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San Fereolo

San Fereolo "Dogliani Superiore" Dolcetto" Piedmont, Italy 2015

San Fereolo "Dogliani Superiore" Dolcetto" Piedmont, Italy 2015

Regular price $58.00 USD
Regular price Sale price $58.00 USD
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THE WINE: he most important wine of the estate, the Dolcetto for the top wine is sourced from parcels found in prime positions, as well as the oldest vines of the estate.  The 7-year wait from harvest to release reflects the importance of the “San Fereolo” to Nicoletta, who carefully tends the wine through its 3 years in large barrel before a 3-4 year hibernation in the bottle cellar.  Our spring 2015 tasting of each vintage from 2001 to 2008 revealed a consistent vein of dense, warm fruit, which spoke of the Langhe source.  Fresh mineral notes, mint, licorice and savory elements permeated each expression, while a lively freshness was alive in every wine, including the 14-year old 2001 vintage.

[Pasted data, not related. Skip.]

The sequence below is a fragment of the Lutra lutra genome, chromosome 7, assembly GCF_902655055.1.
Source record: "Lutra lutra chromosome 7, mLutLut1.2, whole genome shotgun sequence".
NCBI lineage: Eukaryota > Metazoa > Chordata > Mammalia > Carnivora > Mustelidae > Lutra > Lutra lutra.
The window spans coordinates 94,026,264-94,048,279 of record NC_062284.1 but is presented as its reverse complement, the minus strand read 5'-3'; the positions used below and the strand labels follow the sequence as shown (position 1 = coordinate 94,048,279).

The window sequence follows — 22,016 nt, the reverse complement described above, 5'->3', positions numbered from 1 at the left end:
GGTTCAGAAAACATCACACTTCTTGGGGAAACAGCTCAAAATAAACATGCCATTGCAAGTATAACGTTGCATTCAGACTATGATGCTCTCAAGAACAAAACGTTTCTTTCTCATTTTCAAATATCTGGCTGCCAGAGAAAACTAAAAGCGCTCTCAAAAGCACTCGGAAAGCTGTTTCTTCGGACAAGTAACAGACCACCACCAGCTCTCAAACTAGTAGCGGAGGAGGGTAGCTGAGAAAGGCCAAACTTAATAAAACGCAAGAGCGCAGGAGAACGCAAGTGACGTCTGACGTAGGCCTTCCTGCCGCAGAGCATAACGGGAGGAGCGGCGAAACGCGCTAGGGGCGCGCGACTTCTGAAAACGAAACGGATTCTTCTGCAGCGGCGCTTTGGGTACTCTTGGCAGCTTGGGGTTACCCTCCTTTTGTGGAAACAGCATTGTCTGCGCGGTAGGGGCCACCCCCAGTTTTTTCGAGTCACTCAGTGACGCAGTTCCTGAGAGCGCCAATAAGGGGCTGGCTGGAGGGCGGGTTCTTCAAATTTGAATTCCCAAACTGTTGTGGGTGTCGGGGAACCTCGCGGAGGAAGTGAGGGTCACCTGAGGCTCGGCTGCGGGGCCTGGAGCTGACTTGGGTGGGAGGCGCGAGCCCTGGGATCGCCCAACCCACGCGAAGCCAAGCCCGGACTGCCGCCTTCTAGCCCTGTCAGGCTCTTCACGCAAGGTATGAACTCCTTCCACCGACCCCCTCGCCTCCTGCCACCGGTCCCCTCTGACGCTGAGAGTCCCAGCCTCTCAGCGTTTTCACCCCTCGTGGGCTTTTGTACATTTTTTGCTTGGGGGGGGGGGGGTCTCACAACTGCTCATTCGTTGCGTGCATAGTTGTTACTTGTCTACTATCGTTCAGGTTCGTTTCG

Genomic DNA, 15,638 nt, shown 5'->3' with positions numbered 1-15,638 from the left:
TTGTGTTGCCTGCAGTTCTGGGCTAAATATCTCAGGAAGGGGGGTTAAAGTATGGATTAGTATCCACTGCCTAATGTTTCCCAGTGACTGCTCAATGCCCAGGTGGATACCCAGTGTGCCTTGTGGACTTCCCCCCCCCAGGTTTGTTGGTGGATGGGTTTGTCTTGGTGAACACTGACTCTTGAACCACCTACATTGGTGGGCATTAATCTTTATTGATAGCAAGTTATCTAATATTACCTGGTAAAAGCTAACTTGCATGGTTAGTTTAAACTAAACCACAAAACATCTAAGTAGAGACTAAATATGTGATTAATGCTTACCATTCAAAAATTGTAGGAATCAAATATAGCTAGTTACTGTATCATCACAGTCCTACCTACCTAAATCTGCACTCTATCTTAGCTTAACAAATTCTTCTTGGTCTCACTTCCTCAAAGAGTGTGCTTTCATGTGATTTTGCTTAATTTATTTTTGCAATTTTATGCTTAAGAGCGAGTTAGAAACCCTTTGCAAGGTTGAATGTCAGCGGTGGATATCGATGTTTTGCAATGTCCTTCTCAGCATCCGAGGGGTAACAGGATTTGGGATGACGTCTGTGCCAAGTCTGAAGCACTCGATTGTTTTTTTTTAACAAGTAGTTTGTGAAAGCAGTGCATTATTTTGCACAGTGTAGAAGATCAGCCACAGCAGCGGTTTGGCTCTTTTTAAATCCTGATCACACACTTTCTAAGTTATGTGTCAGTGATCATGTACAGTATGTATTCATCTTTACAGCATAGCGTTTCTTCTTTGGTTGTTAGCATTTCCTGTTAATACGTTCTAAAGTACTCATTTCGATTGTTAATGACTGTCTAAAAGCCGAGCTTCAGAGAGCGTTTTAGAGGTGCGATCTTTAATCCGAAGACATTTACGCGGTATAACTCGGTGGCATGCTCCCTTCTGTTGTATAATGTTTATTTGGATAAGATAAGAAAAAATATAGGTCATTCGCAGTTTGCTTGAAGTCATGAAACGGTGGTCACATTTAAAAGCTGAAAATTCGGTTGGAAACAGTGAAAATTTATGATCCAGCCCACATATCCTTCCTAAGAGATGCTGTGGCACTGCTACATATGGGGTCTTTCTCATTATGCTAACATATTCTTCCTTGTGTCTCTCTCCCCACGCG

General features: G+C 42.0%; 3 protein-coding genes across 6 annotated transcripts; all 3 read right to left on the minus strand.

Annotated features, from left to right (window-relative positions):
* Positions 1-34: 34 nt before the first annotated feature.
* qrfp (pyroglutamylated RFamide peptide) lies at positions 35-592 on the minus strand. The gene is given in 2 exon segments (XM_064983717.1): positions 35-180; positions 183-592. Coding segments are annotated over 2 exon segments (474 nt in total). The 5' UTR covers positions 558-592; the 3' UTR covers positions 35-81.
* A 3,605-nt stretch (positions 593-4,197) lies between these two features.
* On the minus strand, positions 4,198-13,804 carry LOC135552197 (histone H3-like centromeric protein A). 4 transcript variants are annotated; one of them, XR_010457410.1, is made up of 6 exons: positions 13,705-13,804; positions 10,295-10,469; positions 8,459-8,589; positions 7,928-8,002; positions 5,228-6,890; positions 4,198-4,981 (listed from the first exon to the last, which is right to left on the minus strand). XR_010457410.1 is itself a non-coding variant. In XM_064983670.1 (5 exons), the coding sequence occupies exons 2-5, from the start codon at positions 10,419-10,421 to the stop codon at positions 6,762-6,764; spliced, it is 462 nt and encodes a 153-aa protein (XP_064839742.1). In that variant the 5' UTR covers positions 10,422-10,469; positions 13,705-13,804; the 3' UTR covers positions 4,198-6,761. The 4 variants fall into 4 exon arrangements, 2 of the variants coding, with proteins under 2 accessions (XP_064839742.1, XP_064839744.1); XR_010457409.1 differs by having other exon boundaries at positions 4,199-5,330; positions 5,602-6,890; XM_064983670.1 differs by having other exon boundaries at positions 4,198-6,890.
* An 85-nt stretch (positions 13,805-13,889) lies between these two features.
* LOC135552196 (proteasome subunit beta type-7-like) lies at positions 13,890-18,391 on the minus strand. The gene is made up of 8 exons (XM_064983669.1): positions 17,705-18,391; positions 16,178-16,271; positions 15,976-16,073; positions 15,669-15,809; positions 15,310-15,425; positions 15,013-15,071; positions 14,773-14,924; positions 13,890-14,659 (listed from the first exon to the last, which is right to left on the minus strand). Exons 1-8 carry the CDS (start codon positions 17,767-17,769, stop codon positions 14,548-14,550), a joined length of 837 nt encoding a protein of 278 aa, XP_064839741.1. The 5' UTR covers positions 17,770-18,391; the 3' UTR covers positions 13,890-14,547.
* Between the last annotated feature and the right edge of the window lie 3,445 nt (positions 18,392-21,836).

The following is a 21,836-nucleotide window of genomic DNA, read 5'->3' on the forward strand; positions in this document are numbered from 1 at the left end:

THE PRODUCER:  We consider the estate to be among the greatest references for the terroir of Dogliani, which is located immediately south of Barolo in the Langhe. The Dogliani DOCG is home to some of the greatest Dolcetto vineyards in the Piemonte, and this appellation accounts for the majority of the estate’s 12 ha under vine. The oldest Dolcetto vines were planted in 1936, while the youngest date back to 1978. The finest sources are destined for the flagship “San Fereolo” cuvée, while the balance of the Dolcetto vines comprise the “Valdibà” bottling. Since the early 1990s, Nicoletta has worked her high-altitude holdings in the Dogliani appellation biodynamically, producing wild-fermented, non-technological wines in the vein of Piedmont’s old masters (with whom she studied—Bartolo Mascarello, for instance).

Nicoletta is the daughter of a well-regarded and controversial Italian political writer, and the anti-elitist political undercurrents of her winemaking philosophy are undeniable. Whereas she could easily triple her production of Nebbiolo and become an overnight sensation (as anyone who has tasted her “Il Provinciale”—a Nebbiolo that bests much Barolo in its elegance and unfettered expression—can attest), she is steadfastly committed to the underdog Dolcetto, and even speaks dismissively and regretfully about Nebbiolo’s aristocratic perfection. Despite her long-aged flagship wine’s immense cost of production and storage (four years in large Slavonian oak), her prices remain defiantly low.

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